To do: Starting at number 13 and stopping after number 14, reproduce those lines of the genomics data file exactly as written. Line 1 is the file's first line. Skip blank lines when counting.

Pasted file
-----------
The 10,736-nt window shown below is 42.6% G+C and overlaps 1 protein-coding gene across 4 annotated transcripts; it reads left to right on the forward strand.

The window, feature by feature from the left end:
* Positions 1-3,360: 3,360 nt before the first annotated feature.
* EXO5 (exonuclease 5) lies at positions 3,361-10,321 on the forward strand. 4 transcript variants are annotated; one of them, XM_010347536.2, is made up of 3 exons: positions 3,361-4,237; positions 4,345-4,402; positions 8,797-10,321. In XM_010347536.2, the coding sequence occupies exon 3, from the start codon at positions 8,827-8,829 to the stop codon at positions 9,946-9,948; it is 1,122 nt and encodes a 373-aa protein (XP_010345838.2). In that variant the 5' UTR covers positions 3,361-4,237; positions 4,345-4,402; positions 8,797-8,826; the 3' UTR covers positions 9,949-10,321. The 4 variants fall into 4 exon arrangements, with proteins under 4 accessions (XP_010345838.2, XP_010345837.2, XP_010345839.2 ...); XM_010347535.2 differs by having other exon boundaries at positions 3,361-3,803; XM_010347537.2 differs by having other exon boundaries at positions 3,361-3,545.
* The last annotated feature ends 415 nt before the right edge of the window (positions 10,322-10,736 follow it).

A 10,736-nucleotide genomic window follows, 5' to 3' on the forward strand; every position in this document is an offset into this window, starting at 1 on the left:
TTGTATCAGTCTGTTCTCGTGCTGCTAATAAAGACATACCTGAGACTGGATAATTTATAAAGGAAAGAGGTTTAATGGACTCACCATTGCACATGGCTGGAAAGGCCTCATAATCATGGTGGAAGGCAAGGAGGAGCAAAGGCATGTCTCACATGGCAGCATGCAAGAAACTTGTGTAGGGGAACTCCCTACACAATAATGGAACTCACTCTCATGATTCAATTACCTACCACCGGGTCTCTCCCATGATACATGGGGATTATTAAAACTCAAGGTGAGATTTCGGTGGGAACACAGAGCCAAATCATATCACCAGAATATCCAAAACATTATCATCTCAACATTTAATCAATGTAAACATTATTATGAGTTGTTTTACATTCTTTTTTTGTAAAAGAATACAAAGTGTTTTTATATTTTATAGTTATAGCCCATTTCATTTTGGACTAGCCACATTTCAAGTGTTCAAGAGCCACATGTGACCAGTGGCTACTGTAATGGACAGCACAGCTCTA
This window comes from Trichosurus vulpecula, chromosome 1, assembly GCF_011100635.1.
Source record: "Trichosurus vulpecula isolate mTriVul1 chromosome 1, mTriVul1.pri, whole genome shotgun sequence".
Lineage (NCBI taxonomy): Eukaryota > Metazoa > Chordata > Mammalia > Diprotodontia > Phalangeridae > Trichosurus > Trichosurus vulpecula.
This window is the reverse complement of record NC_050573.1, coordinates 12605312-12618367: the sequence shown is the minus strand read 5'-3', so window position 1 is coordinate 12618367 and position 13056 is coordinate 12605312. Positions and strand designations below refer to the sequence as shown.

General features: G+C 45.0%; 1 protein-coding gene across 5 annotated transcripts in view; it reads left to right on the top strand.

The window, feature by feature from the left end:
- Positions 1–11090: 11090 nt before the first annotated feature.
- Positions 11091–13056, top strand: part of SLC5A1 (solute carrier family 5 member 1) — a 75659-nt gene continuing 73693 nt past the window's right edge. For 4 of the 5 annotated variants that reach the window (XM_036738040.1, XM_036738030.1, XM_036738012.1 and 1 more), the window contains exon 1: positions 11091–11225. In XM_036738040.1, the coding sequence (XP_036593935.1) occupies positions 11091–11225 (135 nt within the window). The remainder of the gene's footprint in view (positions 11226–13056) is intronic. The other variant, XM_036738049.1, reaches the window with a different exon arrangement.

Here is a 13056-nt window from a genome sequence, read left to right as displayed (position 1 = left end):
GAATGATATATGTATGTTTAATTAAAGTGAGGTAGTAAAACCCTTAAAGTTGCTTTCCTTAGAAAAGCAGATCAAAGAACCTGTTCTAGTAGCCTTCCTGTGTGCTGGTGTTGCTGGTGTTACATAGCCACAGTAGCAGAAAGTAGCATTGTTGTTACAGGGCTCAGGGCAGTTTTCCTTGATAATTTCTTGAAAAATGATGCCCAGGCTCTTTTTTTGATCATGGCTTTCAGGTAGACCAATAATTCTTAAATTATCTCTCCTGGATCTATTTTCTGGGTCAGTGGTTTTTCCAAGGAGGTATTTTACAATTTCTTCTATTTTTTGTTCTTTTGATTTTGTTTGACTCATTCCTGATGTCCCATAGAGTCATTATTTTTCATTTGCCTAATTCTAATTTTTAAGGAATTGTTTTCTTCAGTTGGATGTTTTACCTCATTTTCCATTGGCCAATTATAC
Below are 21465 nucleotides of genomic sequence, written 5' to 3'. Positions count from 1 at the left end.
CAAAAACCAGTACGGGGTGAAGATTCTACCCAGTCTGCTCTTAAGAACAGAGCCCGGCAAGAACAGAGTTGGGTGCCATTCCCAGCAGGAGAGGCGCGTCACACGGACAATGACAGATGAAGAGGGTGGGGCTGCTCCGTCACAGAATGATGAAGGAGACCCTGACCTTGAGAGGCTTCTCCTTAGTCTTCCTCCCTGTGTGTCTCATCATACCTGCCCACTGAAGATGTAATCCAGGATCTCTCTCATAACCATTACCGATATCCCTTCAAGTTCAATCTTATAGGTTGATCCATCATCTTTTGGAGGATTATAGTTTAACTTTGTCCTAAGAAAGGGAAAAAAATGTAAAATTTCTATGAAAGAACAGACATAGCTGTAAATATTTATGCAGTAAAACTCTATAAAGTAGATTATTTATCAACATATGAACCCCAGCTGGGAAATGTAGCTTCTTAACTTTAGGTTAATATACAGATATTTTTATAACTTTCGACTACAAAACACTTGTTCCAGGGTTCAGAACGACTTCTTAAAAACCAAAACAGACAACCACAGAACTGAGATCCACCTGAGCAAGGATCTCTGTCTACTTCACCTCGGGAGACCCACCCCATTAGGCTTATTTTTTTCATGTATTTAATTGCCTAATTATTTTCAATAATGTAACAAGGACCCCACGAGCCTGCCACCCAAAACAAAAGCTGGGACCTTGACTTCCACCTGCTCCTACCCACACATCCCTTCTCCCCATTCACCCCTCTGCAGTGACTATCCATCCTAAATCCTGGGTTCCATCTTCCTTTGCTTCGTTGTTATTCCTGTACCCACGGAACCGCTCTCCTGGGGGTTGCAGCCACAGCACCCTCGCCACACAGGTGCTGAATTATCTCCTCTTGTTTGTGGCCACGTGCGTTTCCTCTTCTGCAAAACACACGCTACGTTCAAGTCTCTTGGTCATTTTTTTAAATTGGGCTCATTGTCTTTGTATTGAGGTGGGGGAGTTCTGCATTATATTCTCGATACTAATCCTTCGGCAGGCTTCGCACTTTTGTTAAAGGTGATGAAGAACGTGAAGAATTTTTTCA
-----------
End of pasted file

The window, feature by feature from the left end:
- Positions 1–11090: 11090 nt before the first annotated feature.